Tiny Miners, a fast-paced action adventure is the latest game from About Fun, creators of Apple’s ‘Best of 2013’ featured Mega Dead Pixel. The game is already being enjoyed across the world (App Store, Play Store), but it very nearly didn’t get released at all after the Prague based studio entered into a serious dispute with a former publisher.
A year after the planned release date, Tiny Miners hit app stores as a self-published game this autumn, and reached its 1 millionth download just within 6 days.
About Fun have been asking themselves, just why they chose to work with a Russian-based publisher. For all of us in the industry, it raises the more important question: Just what is the role of a publisher these days?
A boon for beginners
The first publishing experience for Petr Vodak, founder and CEO of About Fun, was back in 2012 when he partnered with Chillingo. “Our first game LETZ Match got pretty good feedback by press and players but got lost in the App Store as many other games.”
It was this experience that led the studio to seek help. “That’s when we’ve decided to look for a publisher who will take care of featuring, PR and user acquisition,” Petr adds.
Mega Dead Pixel was not only accepted by Chillingo, but received a prestigious award as one of Apple’s Best of 2013 after a fruitful cooperation with the publisher. This success was a clear, and positive example of how working with a partner helped the studio gain exposure and reach users.
It’s like a marriage
Even though the 18 person studio is relatively small, the team decided to produce two new games simultaneously. It was clear to Vodak that they would need extra support, and so the studio offered both of its new titles Tiny Miners and WarFriends (at soft-launch stage) to not one but two publishers.
The multiplayer tactical action game WarFriends went to trusted partner Chillingo.
To publish its brand new title Tiny Miners, a mesh-up of a casual top-down runner with RPG mechanics, they picked a newbie on the publishing market founded by industry veterans.
The company seemed to have rock solid credentials, offered great conditions and support, and seemed like a safe pair of hand. But the honeymoon was over very quickly once the contract had been signed.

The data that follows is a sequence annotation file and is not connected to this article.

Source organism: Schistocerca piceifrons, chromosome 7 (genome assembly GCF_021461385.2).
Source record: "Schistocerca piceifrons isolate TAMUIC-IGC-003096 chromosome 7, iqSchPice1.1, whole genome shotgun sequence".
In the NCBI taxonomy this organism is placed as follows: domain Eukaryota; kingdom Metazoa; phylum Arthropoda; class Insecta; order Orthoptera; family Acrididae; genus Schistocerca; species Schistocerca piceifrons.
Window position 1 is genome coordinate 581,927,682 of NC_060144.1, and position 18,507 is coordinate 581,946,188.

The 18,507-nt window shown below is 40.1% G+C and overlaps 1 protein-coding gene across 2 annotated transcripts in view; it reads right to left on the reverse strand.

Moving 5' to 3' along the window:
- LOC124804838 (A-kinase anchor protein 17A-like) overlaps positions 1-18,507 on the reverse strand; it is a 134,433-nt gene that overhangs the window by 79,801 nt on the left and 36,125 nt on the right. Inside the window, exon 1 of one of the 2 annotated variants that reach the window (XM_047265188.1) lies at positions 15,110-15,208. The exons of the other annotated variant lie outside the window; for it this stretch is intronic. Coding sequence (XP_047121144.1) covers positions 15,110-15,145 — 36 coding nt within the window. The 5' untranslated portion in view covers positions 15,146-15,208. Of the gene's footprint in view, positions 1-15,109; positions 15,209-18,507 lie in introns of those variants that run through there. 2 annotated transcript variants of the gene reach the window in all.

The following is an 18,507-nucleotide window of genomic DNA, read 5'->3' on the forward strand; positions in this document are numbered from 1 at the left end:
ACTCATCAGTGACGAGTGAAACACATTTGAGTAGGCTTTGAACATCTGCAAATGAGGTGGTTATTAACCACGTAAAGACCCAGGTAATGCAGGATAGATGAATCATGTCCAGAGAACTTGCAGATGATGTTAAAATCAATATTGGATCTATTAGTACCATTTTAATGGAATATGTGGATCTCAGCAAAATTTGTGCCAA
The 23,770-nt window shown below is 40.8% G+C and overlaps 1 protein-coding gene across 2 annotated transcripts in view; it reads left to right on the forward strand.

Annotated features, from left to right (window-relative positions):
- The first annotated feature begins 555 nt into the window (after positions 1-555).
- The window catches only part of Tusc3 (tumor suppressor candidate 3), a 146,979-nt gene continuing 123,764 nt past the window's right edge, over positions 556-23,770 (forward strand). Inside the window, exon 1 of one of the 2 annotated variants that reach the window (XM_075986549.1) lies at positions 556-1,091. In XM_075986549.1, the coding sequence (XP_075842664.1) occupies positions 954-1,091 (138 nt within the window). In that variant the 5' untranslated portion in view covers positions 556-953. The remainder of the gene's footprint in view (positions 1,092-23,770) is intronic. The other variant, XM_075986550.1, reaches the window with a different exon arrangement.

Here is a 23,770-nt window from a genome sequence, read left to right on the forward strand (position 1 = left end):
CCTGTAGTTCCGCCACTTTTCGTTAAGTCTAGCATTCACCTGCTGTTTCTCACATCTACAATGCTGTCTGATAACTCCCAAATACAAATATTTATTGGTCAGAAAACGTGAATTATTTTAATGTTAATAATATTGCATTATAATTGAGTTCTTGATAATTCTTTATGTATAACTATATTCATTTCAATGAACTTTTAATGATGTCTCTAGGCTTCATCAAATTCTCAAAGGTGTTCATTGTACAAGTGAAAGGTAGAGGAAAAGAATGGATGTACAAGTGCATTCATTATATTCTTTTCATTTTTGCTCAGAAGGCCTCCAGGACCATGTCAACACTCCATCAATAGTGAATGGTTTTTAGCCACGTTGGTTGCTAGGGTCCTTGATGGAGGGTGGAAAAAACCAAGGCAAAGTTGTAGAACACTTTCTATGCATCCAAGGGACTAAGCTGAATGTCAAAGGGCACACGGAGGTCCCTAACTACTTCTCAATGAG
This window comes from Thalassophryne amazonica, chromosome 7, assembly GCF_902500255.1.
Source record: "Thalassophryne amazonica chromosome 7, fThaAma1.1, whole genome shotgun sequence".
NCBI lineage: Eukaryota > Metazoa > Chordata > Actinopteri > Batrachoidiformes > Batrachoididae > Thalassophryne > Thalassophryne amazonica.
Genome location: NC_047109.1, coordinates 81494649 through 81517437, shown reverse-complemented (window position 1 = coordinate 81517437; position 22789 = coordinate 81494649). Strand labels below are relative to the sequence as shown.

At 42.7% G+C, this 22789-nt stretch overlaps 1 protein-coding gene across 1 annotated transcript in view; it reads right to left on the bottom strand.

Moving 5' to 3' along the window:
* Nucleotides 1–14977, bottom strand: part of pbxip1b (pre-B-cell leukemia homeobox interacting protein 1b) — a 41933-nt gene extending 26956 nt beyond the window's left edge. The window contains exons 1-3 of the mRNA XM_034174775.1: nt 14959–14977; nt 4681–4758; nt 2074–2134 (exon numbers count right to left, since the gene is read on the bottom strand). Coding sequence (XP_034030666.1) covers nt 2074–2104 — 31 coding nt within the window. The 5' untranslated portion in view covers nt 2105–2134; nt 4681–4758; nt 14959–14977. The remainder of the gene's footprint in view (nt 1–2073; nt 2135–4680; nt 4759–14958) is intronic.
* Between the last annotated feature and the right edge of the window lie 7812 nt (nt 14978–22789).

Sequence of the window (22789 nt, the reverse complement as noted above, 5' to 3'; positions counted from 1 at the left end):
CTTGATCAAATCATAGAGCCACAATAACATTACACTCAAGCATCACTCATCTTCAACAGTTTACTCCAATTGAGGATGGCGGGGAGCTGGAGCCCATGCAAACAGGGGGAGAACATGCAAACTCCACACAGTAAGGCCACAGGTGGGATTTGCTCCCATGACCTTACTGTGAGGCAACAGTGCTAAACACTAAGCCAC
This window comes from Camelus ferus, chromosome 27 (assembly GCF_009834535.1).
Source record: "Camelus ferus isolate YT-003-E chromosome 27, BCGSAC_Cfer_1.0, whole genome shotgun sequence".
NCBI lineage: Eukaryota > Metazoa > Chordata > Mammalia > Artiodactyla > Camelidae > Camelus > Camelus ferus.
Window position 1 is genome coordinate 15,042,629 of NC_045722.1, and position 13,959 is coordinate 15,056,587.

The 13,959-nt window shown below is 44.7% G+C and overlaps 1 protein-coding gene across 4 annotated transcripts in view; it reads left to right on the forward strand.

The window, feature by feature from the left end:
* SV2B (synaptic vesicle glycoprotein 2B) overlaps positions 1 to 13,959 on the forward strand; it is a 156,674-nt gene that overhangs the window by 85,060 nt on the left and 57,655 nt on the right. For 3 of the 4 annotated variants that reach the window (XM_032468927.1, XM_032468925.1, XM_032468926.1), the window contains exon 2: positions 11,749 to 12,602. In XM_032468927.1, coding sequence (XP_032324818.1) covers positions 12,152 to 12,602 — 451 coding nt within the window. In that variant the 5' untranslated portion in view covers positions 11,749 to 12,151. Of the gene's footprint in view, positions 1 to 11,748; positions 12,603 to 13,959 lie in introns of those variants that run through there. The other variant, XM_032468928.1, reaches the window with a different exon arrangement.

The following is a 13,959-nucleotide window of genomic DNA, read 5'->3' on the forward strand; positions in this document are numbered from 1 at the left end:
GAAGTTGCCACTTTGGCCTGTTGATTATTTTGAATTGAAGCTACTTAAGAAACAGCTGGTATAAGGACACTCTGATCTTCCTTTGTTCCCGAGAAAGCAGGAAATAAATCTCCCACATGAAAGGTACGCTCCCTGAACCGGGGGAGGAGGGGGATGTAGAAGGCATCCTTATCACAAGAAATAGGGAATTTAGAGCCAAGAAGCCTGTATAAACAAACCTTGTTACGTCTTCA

A painful divorce
About Fun, full of enthusiasm and excitement wanted to maximize the potential of their new game as quickly as possible. Unfortunately, their publisher wasn’t as ready or able to move.
“We quickly realised the publisher misses the experiences but also resources which were planned for the soft-launch and later for the global user acquisition,” reveals Petr Vodak.
It was even more obvious when the company was out of its depth when the studio compared its experiences with Chillingo, a publisher which provides expert roles, data, tools and finances.
With the game ready for a public beta test, About Fun severed its relationship with the publisher and partnered with AppAgent, a mobile marketing agency working for studios such as CI Games and travel startup Kiwi.com.
Petr continues: “Initially AppAgent helped us to fill publishers gaps with their mobile marketing expertise and the creative team. But once the publisher stopped financing the soft-launch acquisition we lost the last reason to keep the contract as all the hard work was already done by the agency.”
“The split-up with a publisher was like in The War of the Roses movie, the drama of penalties, blocking the game or threats.”
The split-up was like in The War of the Roses movie, the drama of penalties, blocking the game or threats of launching it globally without the studio approval was closed 8 months later.
“The biggest frustration was that we had to stop the development and focus only on the legal stuff,” comments Martin Kolacek, the lead game designer. For the publisher, while difficult, this was likely to be a self-learning experience as the company is now not active in games publishing anymore, and is currently based around a community of creators developing video content.
Once the contract situation was resolved, About Fun and AppAgent rebooted the soft-launch and quickly progressed through retention optimization, store conversion improvement over to balancing of monetization.
The team was regularly pitching updates to Apple which definitely helped to secure a strong featuring in 140 countries. Hitting a mark of 1M downloads in less than a week followed by a solid monetization brought a great feeling of satisfaction and also confidence, that publisher’s aren’t the only choice today.
“I strongly recommend to anyone looking for publishers to focus on the track record,” says Peter Vodak.